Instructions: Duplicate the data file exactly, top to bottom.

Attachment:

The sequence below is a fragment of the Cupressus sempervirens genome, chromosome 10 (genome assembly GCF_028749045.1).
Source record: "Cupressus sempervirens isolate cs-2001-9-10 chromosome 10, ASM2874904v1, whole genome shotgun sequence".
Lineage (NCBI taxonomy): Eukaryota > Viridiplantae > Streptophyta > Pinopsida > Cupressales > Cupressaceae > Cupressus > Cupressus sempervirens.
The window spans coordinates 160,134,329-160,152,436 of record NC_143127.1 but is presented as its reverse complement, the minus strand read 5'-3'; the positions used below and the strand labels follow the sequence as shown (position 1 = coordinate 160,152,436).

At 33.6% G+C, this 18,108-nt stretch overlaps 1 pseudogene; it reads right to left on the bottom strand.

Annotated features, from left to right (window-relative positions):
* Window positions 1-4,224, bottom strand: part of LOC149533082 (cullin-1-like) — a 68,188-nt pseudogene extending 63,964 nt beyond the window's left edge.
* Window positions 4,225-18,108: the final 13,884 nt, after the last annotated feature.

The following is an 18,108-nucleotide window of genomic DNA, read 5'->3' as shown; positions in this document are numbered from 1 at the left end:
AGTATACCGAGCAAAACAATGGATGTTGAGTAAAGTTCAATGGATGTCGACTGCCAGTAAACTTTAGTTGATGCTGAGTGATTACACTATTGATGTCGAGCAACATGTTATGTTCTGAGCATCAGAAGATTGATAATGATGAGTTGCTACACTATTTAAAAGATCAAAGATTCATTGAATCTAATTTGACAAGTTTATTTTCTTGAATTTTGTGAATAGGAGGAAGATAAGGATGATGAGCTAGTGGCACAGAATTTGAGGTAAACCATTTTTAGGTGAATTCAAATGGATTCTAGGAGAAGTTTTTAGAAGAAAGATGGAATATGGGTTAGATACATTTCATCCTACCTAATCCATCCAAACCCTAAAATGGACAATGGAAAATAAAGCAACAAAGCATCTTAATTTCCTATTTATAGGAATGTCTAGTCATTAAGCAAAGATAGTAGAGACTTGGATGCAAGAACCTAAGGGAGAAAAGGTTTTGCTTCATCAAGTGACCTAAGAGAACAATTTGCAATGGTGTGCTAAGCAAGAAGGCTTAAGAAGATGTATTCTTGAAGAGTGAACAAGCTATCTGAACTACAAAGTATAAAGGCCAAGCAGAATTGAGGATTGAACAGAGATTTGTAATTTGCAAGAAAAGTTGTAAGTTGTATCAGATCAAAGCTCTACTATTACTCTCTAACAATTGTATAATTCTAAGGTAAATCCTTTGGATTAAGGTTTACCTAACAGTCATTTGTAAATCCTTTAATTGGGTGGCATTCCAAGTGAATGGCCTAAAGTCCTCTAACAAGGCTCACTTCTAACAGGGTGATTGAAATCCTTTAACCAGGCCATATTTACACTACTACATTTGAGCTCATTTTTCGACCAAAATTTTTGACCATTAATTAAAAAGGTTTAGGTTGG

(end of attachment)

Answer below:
The sequence below is a fragment of the Cupressus sempervirens genome, chromosome 10 (genome assembly GCF_028749045.1).
Source record: "Cupressus sempervirens isolate cs-2001-9-10 chromosome 10, ASM2874904v1, whole genome shotgun sequence".
Lineage (NCBI taxonomy): Eukaryota > Viridiplantae > Streptophyta > Pinopsida > Cupressales > Cupressaceae > Cupressus > Cupressus sempervirens.
The window spans coordinates 160,134,329-160,152,436 of record NC_143127.1 but is presented as its reverse complement, the minus strand read 5'-3'; the positions used below and the strand labels follow the sequence as shown (position 1 = coordinate 160,152,436).

At 33.6% G+C, this 18,108-nt stretch overlaps 1 pseudogene; it reads right to left on the bottom strand.

Annotated features, from left to right (window-relative positions):
* Window positions 1-4,224, bottom strand: part of LOC149533082 (cullin-1-like) — a 68,188-nt pseudogene extending 63,964 nt beyond the window's left edge.
* Window positions 4,225-18,108: the final 13,884 nt, after the last annotated feature.

The following is an 18,108-nucleotide window of genomic DNA, read 5'->3' as shown; positions in this document are numbered from 1 at the left end:
AGTATACCGAGCAAAACAATGGATGTTGAGTAAAGTTCAATGGATGTCGACTGCCAGTAAACTTTAGTTGATGCTGAGTGATTACACTATTGATGTCGAGCAACATGTTATGTTCTGAGCATCAGAAGATTGATAATGATGAGTTGCTACACTATTTAAAAGATCAAAGATTCATTGAATCTAATTTGACAAGTTTATTTTCTTGAATTTTGTGAATAGGAGGAAGATAAGGATGATGAGCTAGTGGCACAGAATTTGAGGTAAACCATTTTTAGGTGAATTCAAATGGATTCTAGGAGAAGTTTTTAGAAGAAAGATGGAATATGGGTTAGATACATTTCATCCTACCTAATCCATCCAAACCCTAAAATGGACAATGGAAAATAAAGCAACAAAGCATCTTAATTTCCTATTTATAGGAATGTCTAGTCATTAAGCAAAGATAGTAGAGACTTGGATGCAAGAACCTAAGGGAGAAAAGGTTTTGCTTCATCAAGTGACCTAAGAGAACAATTTGCAATGGTGTGCTAAGCAAGAAGGCTTAAGAAGATGTATTCTTGAAGAGTGAACAAGCTATCTGAACTACAAAGTATAAAGGCCAAGCAGAATTGAGGATTGAACAGAGATTTGTAATTTGCAAGAAAAGTTGTAAGTTGTATCAGATCAAAGCTCTACTATTACTCTCTAACAATTGTATAATTCTAAGGTAAATCCTTTGGATTAAGGTTTACCTAACAGTCATTTGTAAATCCTTTAATTGGGTGGCATTCCAAGTGAATGGCCTAAAGTCCTCTAACAAGGCTCACTTCTAACAGGGTGATTGAAATCCTTTAACCAGGCCATATTTACACTACTACATTTGAGCTCATTTTTCGACCAAAATTTTTGACCATTAATTAAAAAGGTTTAGGTTGG